Experts: Norway mass killer sane
A new psychiatric assessment of Anders Breivik has said the right-wing fanatic was sane when he killed 77 people in a bomb and gun massacre that jolted the world's image of terrorism.
Both the prosecution and the defence will say Breivik killed 77 people at a Labour Party youth camp outside Norway's capital Oslo when he goes on trial next week. The only question has been whether the self-styled anti-Muslim militant was sane when he did it.
"Our conclusion is that he (was) not psychotic at the time of the actions of terrorism and he is not psychotic now," Terje Toerrissen, one of the psychiatrists who examined Breivik in prison, said.
The twin attacks on July 22 last year - a bomb in Oslo's government district followed by a shooting spree at the youth camp - brutally shocked Norway and reminded the West of terror threats other than al Qaida.
The blond, blue-eyed gunman surrendered to police on a lakeside island where the bodies of his many teenage victims lay scattered. He claimed he was the Islamic terror group's antithesis, a modern-day crusader waging a war against Islam in Europe.
Breivik, 33, confessed to the attacks but rejected criminal guilt, saying he had acted to protect Norway from being overrun by Muslims by targeting the left-leaning political establishment he claimed had betrayed the country with liberal immigration policies.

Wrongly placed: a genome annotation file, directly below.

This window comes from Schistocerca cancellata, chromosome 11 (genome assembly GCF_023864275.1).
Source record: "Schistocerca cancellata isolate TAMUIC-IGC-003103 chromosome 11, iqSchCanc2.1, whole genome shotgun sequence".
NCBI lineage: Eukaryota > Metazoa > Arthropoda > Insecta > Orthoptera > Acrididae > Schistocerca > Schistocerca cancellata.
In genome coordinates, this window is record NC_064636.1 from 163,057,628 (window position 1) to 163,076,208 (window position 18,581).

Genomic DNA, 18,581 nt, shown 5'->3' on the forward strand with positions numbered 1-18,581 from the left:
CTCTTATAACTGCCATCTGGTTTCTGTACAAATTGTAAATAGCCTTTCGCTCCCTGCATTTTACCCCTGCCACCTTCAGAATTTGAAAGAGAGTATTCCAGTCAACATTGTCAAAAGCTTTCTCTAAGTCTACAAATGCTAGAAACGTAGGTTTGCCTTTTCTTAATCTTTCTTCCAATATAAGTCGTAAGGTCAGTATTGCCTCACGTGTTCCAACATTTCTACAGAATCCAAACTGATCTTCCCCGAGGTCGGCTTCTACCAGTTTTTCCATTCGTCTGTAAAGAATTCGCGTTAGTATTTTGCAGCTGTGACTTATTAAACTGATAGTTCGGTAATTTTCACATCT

The psychiatric report presented to the Oslo district court on Tuesday backed up Breivik's own claim that he is sane, and contradicted an earlier assessment that declared him psychotic and suffering from paranoid schizophrenia.
That first diagnosis was met widespread criticism, prompting the court to order the second review.
Breivik's defence lawyer Geir Lippestad said the new report meant Breivik's evidence would be crucial "when the judges decide whether he is insane or not". The trial starts on Monday and is due to last 10 weeks.
It is up to the judges to decide whether Breivik is mentally competent to be sentenced to prison. If not, he will be committed to compulsory psychiatric care. Either way, there are provisions in Norwegian law that could keep him locked up for the rest of his life.